NAPBC Accreditation

Our program is accredited by the National Accreditation Program for Breast Centers. Learn more about how this enhances the quality of your care:

NAPBC Website 

When it comes to breast health—and breast cancer prevention, diagnosis, and treatment—knowledge is power.

We provide the information you need to manage your risk and live well.

 

At the Middlesex Health Comprehensive Breast Center, we provide complete breast health care to women of all ages and levels of risk. Across the entire continuum of care—from prevention and screening through diagnosis and treatment—we are committed to detecting breast cancer at its earliest stages when it is most treatable. 

The Comprehensive Breast Center is unique because it combines all of our breast health services under one roof. As a result, multiple procedures—such as mammograms and ultrasounds—can be done on the same day, allowing for seamless communication between our surgeons and other care providers.

Our online Learning Center has up-to-date, evidence-based information about numerous topics related to breast cancer, including diagnostic tests, treatment options, managing side effects, and more.

Visit the Learning Center

These resources are not a substitute for the guidance of your physician but can help you learn more about breast cancer and what to expect during treatment. All content is provided courtesy of the Mayo Clinic Health Library.

 

Early detection and intervention are essential to effective breast cancer treatment. Knowing the signs and symptoms can help determine when to contact a health care provider.

What to Watch For:

  • Lumps or thickening in the breast or underarm area that feel different from nearby tissue
  • Changes in size and/or shape of your breast, including unusual swelling
  • Persistent breast pain not associated with your menstrual cycle
  • Nipple pain or an inverted nipple (nipple turned inward)
  • Changes to the skin over your breasts, such as dimpling or thickening
  • Rashes, skin irritation, flaking, peeling, or scaling of the nipple or skin over your breast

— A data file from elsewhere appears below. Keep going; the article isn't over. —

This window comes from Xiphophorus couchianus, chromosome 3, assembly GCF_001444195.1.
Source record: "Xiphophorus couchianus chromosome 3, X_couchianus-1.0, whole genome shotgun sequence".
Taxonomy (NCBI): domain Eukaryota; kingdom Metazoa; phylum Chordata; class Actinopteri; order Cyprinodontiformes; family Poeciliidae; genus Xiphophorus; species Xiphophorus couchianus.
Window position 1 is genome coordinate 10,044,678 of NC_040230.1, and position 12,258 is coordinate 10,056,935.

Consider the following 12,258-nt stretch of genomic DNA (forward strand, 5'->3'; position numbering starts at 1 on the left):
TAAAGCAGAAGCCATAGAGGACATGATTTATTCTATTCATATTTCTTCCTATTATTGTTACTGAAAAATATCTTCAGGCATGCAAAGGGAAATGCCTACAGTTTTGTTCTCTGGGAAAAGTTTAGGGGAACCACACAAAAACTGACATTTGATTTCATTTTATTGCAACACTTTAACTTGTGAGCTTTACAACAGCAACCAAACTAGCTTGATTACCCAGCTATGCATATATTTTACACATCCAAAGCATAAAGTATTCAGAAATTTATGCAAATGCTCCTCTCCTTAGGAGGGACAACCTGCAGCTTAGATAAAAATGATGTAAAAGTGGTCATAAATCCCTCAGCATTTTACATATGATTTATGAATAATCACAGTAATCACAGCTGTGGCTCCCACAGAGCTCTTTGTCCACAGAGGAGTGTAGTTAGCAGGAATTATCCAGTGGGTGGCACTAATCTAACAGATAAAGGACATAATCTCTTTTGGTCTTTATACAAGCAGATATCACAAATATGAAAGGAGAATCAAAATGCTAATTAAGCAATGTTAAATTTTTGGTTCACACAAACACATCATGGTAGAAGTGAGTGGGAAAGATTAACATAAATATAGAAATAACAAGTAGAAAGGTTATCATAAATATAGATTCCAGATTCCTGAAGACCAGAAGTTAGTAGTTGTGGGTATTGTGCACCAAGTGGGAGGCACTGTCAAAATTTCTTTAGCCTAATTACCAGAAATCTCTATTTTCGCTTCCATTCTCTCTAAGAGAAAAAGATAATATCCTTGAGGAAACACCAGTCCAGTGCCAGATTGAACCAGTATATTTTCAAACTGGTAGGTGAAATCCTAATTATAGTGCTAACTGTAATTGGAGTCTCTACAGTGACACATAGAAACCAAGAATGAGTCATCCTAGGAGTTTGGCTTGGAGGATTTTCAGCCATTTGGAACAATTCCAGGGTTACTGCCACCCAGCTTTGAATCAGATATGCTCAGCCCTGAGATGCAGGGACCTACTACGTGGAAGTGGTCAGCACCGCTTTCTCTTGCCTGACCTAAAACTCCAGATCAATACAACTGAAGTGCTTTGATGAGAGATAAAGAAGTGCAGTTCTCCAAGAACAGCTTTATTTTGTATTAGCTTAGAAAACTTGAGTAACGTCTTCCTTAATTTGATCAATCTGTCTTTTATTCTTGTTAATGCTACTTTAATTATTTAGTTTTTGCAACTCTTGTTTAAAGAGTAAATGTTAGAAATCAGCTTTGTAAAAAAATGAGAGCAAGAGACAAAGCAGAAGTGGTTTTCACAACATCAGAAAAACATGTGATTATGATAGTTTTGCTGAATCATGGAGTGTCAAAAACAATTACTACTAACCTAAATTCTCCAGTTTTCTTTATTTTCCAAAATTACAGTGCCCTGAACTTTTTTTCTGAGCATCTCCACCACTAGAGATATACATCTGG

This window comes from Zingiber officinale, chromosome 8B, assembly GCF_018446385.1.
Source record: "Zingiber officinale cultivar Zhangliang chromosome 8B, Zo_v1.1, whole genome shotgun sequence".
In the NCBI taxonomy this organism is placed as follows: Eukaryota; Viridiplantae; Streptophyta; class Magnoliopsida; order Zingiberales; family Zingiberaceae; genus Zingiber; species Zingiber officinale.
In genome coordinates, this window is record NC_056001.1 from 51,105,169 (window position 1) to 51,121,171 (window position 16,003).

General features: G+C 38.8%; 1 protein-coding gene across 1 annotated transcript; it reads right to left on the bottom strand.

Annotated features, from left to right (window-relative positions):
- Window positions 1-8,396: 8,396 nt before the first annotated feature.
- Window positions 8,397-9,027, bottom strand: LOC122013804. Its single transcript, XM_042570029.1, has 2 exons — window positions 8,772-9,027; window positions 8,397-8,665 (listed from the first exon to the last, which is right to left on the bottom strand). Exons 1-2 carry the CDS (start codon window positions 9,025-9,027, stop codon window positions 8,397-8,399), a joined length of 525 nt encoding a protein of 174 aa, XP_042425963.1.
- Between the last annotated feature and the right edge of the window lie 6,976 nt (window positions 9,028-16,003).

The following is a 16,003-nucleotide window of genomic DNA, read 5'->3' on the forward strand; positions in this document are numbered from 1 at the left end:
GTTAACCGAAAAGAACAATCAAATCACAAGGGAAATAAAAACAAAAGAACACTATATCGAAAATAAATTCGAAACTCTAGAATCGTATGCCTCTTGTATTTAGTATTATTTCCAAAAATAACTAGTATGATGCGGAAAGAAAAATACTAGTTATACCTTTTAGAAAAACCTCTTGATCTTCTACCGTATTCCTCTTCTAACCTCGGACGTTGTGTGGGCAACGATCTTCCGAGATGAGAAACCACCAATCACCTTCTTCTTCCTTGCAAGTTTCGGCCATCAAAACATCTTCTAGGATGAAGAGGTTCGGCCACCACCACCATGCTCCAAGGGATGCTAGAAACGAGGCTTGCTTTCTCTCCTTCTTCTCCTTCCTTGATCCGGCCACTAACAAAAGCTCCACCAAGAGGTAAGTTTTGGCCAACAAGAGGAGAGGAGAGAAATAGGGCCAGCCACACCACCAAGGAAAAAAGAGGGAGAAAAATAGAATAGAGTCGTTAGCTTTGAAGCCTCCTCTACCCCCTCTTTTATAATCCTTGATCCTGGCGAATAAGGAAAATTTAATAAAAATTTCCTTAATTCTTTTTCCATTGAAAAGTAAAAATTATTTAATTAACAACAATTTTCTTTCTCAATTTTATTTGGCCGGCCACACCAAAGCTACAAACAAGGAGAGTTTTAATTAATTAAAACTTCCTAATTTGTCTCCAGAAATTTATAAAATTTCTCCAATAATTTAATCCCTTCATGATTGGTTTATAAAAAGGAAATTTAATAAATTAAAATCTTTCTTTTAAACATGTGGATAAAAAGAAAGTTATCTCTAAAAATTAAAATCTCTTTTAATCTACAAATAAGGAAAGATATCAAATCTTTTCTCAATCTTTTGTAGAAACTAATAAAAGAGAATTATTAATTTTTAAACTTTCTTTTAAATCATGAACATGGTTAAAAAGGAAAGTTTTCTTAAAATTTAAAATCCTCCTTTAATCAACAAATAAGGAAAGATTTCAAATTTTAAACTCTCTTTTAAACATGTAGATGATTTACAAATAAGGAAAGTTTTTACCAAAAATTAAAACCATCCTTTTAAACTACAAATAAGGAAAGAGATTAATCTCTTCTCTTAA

• Discharge from the nipple, other than breast milk
  • For men, ANY lump in the chest or breastplate area

It can be stressful to notice a change in your breast, but it is essential to remember that most breast changes are not cancerous. Still, it is vital to make an appointment with your physician if you recognize any of these signs or symptoms - even if you just had a screening with expected results.

 

A breast cancer risk factor is anything that makes it more likely you will get breast cancer. Some risk factors are related to genetics and family history, while others are related to environment and lifestyle. 

Factors that are associated with an increased risk of breast cancer include but are not limited to:

  • Being female
  • Increasing age
  • Personal history of atypical breast conditions
  • Personal history of breast cancer
  • Family history of breast cancer
  • Inherited genes that increase cancer risk
  • Radiation exposure
  • Drinking alcohol
  • Obesity
  • First pregnancy at an older age
  • Never having been pregnant
  • Post-menopausal hormone therapy

The Comprehensive Breast Center also offers an innovative Hereditary Risk Assessment Program. Click here to learn more about whether this program could be helpful to you and your family.

Available diagnostic technologies include:
 
  • Ultrasound
  • Mammography
  • Breast MRI
  • Molecular Breast Imaging (MBI)
  • Breast Biopsy (Ultrasound guided, stereotactic, or MRI guided)

Learn More About Our Breast Imaging Center of Excellence

Surgical Oncology


Surgical oncology - or cancer surgery - can be used for diagnosing or treating breast cancer. There are several different types of procedures:

 
  • Biopsy: Removing a small sample of breast tissue to use for diagnosis
  • Lumpectomy: Removing areas of abnormal or cancerous tissue while preserving healthy tissue (breast-conserving surgery)
  • Mastectomy: Removing all of the tissue of the right, left, or both breasts to treat or prevent cancer

Surgery may be used in combination with radiation or chemotherapy, or it may not be used at all. Your physician will discuss which procedures are correct for you, depending on your risk factors or the type and stage of your cancer.

Reconstructive Breast Surgery

Reconstructive surgery can enhance your physical and emotional healing after surgery, helping restore your sense of well-being and femininity. Whether your treatment requires total mastectomy or lumpectomy, there are various options, including traditional breast implants and oncoplastic surgery.